HOME Investment Partnerships. The Banking Committee text includes $9.925 billion for HOME available through fiscal year (FY) 2026. These funds would be exempt from HOME’s 24-month commitment deadline, match requirements, and Community Housing Development Organization set-aside. It also provides broad waiver authority to the HUD Secretary, other than for requirements related to tenant rights and protections, fair housing, nondiscrimination, labor standards, and environmental review.

Housing Trust Fund. The Banking Committee text includes $14.925 billion for the Housing Trust Fund through FY 2026. Because of the way the bill is being crafted, certain HOME program requirements, such as Davis-Bacon and HOME’s environmental review rules, would apply to these funds (as opposed to the different environmental review requirements that otherwise apply to the Housing Trust Fund).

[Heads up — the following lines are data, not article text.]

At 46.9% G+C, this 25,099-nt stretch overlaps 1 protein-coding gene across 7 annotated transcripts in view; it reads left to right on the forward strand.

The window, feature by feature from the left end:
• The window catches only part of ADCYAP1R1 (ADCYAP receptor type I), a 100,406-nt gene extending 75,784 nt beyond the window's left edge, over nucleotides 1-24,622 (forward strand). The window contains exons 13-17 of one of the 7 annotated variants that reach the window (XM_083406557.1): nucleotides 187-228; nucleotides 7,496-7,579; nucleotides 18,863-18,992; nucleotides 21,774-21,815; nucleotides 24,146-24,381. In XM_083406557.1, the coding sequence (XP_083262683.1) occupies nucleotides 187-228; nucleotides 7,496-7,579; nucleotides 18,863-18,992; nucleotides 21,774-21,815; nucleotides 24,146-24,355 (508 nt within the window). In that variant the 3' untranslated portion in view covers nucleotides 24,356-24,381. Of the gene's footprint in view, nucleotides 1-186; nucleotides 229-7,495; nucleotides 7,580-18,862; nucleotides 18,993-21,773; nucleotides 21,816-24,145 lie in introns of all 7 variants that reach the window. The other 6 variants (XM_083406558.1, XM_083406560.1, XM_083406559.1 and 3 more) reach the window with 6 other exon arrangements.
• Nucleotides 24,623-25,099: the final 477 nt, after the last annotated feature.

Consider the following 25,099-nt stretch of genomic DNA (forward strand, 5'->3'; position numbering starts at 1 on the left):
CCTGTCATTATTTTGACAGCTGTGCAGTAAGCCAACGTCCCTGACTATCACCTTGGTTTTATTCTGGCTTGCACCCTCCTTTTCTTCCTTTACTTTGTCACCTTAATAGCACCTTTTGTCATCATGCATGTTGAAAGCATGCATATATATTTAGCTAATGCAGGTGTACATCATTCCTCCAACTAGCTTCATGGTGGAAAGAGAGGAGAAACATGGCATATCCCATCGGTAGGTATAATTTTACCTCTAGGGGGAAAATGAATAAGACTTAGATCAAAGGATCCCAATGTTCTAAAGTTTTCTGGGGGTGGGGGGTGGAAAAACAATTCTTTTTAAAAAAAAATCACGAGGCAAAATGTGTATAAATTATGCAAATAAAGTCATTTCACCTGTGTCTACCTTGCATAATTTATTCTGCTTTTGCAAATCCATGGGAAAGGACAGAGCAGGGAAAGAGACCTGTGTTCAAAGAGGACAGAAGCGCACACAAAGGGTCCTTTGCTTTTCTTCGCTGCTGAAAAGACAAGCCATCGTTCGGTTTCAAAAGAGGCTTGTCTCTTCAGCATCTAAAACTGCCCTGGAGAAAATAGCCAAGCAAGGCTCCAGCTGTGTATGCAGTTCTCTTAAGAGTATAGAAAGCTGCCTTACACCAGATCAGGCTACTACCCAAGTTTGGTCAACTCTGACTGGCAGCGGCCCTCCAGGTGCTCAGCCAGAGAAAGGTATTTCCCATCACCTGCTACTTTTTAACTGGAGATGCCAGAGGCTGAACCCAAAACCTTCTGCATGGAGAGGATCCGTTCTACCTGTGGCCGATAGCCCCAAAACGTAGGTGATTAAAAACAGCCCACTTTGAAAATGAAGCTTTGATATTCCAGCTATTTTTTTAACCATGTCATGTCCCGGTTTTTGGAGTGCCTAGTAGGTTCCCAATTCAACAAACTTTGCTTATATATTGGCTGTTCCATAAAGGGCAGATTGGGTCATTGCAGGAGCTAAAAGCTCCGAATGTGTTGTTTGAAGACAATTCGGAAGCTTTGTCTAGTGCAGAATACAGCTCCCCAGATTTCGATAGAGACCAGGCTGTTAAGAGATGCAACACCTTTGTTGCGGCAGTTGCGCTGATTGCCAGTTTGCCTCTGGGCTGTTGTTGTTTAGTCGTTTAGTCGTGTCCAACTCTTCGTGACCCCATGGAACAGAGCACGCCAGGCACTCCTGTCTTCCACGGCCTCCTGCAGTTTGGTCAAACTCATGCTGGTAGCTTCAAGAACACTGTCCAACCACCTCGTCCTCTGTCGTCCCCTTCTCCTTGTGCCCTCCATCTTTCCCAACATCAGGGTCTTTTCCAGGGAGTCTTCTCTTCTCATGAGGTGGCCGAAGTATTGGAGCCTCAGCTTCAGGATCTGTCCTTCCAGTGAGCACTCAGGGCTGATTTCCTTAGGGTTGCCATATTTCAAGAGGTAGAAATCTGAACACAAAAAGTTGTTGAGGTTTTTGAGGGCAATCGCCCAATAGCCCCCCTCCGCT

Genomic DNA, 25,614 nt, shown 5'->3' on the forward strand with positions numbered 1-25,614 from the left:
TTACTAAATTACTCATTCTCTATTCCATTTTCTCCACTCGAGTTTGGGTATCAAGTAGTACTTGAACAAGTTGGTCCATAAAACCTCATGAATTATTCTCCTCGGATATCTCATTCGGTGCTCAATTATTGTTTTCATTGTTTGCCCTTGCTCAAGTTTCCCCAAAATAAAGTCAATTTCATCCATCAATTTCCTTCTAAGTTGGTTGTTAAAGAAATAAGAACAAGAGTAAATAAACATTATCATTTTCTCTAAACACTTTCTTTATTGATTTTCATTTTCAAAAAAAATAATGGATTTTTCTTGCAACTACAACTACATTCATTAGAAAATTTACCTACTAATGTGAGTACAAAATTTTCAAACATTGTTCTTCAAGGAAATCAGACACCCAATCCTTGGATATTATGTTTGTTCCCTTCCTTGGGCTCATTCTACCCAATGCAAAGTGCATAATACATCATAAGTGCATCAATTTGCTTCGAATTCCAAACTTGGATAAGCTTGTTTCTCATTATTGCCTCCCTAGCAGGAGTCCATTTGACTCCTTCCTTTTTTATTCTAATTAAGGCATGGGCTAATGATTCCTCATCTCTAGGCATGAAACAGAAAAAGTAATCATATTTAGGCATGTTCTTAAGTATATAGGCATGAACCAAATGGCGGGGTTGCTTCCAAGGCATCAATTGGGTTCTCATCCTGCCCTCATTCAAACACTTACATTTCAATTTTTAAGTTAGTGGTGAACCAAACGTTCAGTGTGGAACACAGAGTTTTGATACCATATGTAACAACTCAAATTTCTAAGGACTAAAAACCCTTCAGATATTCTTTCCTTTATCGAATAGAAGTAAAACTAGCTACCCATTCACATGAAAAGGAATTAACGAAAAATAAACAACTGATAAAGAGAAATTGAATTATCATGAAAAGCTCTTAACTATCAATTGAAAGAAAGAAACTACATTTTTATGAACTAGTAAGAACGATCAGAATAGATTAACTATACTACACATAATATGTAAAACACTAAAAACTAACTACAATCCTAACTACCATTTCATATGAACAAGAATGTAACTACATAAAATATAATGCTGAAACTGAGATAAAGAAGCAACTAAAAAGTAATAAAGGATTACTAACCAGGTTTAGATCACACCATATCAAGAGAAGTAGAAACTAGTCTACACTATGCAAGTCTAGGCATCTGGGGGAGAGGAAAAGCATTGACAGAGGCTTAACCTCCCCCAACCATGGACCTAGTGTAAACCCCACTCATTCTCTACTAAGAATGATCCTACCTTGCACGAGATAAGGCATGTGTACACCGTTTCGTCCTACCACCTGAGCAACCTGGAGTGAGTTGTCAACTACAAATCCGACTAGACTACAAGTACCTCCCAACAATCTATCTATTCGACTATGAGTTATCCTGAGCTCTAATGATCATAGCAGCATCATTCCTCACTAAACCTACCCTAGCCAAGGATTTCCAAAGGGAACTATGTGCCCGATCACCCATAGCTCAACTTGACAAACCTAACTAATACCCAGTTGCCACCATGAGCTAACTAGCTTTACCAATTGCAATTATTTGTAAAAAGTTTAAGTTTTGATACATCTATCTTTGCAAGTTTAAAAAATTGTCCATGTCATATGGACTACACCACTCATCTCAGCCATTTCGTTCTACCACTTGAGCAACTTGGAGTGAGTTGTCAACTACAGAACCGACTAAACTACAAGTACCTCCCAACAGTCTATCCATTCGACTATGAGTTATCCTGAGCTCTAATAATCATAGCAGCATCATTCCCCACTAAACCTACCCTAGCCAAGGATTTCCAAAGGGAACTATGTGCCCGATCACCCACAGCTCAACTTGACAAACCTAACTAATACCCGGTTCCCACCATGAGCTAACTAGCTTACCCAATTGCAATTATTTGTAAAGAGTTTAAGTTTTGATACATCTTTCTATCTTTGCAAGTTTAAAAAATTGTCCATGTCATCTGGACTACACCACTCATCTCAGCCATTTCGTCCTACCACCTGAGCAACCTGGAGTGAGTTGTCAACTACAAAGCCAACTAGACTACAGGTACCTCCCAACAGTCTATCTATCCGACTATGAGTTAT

First-Generation Down Payment Assistance Program. As in the House-passed bill, the Banking Committee text establishes a new federal program through which states and nonprofits would provide first-generation home buyers with grants for down payment assistance and other expenses associated with purchasing a home. The initiative, the First Generation Down Payment Fund, would receive $10 billion through FY 2026, with $6.9 billion going to states and $2.3 billion awarded competitively to Community Development Financial Institutions and other entities.

The funds could be used to help first-generation home buyers, defined as “those who attest that neither they nor their parents have previously owned a home.” Eligible expenses include down payment assistance, closing cost assistance, and interest rate reductions. Funds could also be used to finance pre-purchase modifications needed to make a home accessible for the buyers or members of their household. Home buyers could receive assistance for up to 10 percent of the home’s purchase price or $20,000, whichever is greater, but HUD is allowed to increase the maximum assistance amount for home buyers who are considered economically disadvantaged.

Other Affordable Housing Program Funding

  • $65 billion for Public Housing revitalization